It was no plain (plane) experience for this airline guy. In fact it was an amazing experience! Even though I’m an aviation geek, I have a very strong love of trains and train travel too. I know, I know how can this be? Just know that you get to a certain point in life where you stop asking why and just go for it.
My other “fascination” with transporting people started when I was in 5th grade. Back in the day, Palm Beach County Florida safety patrols would make an annual pilgrimage to Washington DC to see the government in action. Transportation was via Amtrak. I remember my trip quite vividly: the sound of the train, the swaying back and forth, big comfy seats, flushing the toilet and watching stuff drop to the tracks below (ewww!). Every since then I’ve been hooked. I’ll let you in on one of my bucket list item: to be at the controls of a speeding locomotive. Crazy, yet true.
So, what does an aviation geek do to satisfy the train geek in himself? Thanks to a good friend and an invitation to join that friend, he takes an excursion via the rails!
What a pleasure it was to ride VIA Rail Canada from Toronto to Vancouver. “The Canadian” is the flagship train route in their system. To put it simply: it was an amazing experience.
In 4 days aboard the train I met many wonderful, interesting, and fascinating people. There was the young couple who were actors/singers/dancers. They were wrapping up a Broadway touring gig and were heading out for some R&R and downtime around sightseeing and visiting friends. There was the retired older couple who were in the process of moving to the west coast to be near their children and grandkids. There was the politically astute and enlightened composer and graphic design artist couple that were returning to Vancouver to visit friends and their old neighborhood. There was another retired couple who had moved to Canada from England to be near their children and grandchildren. And then there was the couple traveling with their delightful twin autistic sons.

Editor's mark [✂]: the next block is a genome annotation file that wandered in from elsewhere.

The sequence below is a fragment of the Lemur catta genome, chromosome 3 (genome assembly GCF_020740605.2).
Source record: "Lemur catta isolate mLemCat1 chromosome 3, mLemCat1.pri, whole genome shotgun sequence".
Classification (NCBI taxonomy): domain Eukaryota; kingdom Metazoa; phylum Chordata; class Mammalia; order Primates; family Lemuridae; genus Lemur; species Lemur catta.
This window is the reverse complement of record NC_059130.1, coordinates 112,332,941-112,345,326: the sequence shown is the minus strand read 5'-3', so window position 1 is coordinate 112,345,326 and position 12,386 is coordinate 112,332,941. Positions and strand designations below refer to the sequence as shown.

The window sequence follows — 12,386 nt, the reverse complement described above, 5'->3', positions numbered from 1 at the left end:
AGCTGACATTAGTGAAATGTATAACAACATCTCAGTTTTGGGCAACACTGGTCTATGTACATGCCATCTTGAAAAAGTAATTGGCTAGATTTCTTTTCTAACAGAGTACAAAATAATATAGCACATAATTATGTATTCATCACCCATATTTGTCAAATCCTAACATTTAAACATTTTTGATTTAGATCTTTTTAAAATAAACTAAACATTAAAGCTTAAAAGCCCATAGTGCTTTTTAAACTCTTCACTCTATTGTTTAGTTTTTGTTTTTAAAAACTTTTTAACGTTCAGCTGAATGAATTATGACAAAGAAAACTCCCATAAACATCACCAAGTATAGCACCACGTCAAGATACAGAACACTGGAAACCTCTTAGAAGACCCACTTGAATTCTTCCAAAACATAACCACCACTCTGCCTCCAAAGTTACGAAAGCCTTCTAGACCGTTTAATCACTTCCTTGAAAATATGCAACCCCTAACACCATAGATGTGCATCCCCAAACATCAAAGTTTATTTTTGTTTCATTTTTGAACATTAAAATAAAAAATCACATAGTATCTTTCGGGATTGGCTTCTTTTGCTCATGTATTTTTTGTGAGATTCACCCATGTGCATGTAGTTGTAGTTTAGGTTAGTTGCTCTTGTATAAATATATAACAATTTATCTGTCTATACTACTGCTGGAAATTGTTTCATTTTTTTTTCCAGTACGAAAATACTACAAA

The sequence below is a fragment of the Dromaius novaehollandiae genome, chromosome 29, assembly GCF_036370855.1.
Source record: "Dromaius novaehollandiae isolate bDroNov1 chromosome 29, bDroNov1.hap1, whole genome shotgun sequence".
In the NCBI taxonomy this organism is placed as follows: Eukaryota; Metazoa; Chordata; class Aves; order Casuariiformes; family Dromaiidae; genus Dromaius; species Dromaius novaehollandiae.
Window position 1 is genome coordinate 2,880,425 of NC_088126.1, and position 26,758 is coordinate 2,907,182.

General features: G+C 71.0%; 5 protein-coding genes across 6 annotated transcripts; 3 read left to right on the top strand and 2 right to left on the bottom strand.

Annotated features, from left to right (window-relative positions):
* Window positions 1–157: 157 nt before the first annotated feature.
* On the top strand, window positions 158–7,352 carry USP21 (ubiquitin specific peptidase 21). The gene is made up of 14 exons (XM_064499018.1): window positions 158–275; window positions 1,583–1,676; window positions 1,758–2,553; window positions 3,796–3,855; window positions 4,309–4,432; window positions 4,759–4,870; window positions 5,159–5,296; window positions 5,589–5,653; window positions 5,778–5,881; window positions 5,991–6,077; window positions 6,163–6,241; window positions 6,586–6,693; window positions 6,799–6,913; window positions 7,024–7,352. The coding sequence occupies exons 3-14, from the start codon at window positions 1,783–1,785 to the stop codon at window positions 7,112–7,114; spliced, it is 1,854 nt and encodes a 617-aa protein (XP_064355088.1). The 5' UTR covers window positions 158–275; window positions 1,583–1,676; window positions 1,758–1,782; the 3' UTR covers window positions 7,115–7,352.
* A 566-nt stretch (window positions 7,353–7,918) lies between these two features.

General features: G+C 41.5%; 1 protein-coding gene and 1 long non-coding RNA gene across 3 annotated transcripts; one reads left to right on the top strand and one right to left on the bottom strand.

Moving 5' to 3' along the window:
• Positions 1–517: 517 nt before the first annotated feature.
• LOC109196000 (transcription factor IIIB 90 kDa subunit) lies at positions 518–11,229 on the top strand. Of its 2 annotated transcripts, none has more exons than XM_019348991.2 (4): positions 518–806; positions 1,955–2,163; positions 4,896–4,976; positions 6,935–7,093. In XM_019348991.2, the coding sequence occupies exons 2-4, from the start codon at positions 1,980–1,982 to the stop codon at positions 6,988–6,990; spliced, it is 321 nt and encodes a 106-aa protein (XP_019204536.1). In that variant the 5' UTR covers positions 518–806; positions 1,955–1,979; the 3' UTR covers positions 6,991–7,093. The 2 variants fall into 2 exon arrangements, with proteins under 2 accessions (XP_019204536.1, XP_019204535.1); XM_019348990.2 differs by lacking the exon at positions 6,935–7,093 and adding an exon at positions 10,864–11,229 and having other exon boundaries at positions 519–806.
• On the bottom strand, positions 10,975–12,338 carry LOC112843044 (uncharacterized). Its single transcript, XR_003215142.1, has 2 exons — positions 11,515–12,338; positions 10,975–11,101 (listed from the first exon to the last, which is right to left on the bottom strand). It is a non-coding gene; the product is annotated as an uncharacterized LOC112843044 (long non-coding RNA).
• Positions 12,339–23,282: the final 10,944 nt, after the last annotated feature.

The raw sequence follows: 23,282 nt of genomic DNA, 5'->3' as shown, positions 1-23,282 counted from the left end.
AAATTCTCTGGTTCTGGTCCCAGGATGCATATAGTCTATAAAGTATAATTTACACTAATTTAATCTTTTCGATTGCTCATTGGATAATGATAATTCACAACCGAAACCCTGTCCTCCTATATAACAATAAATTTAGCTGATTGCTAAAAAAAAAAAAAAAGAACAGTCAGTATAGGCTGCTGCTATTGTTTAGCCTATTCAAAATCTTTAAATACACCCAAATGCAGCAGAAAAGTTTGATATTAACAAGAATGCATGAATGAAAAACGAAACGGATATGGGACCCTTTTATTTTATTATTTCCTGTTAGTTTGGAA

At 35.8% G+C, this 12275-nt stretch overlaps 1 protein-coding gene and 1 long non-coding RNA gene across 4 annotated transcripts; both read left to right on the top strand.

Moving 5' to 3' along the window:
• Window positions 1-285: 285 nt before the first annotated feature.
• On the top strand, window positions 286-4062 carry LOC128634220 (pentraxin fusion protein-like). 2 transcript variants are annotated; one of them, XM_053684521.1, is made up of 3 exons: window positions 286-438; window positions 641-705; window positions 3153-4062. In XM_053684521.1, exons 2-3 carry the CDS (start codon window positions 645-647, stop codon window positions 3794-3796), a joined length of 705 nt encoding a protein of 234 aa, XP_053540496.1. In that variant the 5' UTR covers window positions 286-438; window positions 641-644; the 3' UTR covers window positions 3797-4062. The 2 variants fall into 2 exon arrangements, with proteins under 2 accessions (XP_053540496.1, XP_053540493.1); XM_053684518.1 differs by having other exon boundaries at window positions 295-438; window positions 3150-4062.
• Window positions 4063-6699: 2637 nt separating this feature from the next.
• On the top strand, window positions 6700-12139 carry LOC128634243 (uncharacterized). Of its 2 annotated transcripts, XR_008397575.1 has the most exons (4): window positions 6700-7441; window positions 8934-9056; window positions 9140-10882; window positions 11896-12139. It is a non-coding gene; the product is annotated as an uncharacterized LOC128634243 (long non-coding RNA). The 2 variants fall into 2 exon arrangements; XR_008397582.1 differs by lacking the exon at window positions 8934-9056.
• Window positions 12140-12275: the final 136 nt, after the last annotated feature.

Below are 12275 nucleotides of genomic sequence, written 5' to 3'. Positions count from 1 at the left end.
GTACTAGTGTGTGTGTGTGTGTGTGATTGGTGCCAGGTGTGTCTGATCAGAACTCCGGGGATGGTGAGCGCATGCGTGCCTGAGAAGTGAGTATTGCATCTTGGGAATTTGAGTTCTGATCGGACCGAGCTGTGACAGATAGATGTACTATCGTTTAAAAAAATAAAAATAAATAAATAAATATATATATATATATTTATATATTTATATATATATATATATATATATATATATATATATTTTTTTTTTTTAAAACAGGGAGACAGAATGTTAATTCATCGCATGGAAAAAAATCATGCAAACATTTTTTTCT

The staff working the train were a senior bunch. The average seniority was about 30 years. They had seen it all! Most of them were engaging, talkative and seemed to still enjoy their jobs. Most of them.
Being mostly disconnected from the Internet, twitter and Facebook updates, and my life had a profound effect. Being on the train allowed me to reconnect with people, learn about others, enjoy the spectacular views, learn more about myself, and ponder the experiences of life. Too many times we’re caught up in our own lives to realize that there’s a whole world out there full of interesting, thoughtful, kind people; beauty that can take your breath away, and conversations to be had. Too often it’s “easier” to tweet, text or email than it is to have face-to-face conversations with others. It’s a behavior that has to be practiced, utilized, be reminded of.
I can only guess that this experience is very similar to what air travel used to be like during the Golden Era. Relaxed Atmosphere. No overcrowding. It was all about the journey/experience. Polite, considerate fellow travelers.
I’m so intrigued by this experience that I now want to experience travel via train again very soon but this time on Amtrak. The last time was a long time ago and I’d like to see how it compares. I hear they’ve improved quite a bit. A good friend, who lives in Washington DC and travels often to NYC, regularly takes Amtrak’s Acela. He prefers this experience over the hustle and bustle of air travel on this route; says it’s more civilized.
Maybe train travel will become the “it” way to travel for those looking for an experience as oppose to just getting from A to B.
If you have any questions about my experience please contact me. Otherwise enjoy the pics!
Union Station - Toronto
Train #1 Toronto - Vancouver
Observation car "dome"
1950's observation car (last car of the train)
Abandoned station - Hornepayne, Ontario
It's not safe on the tracks!
Big wheels keep on turning...
VIA Rail Canada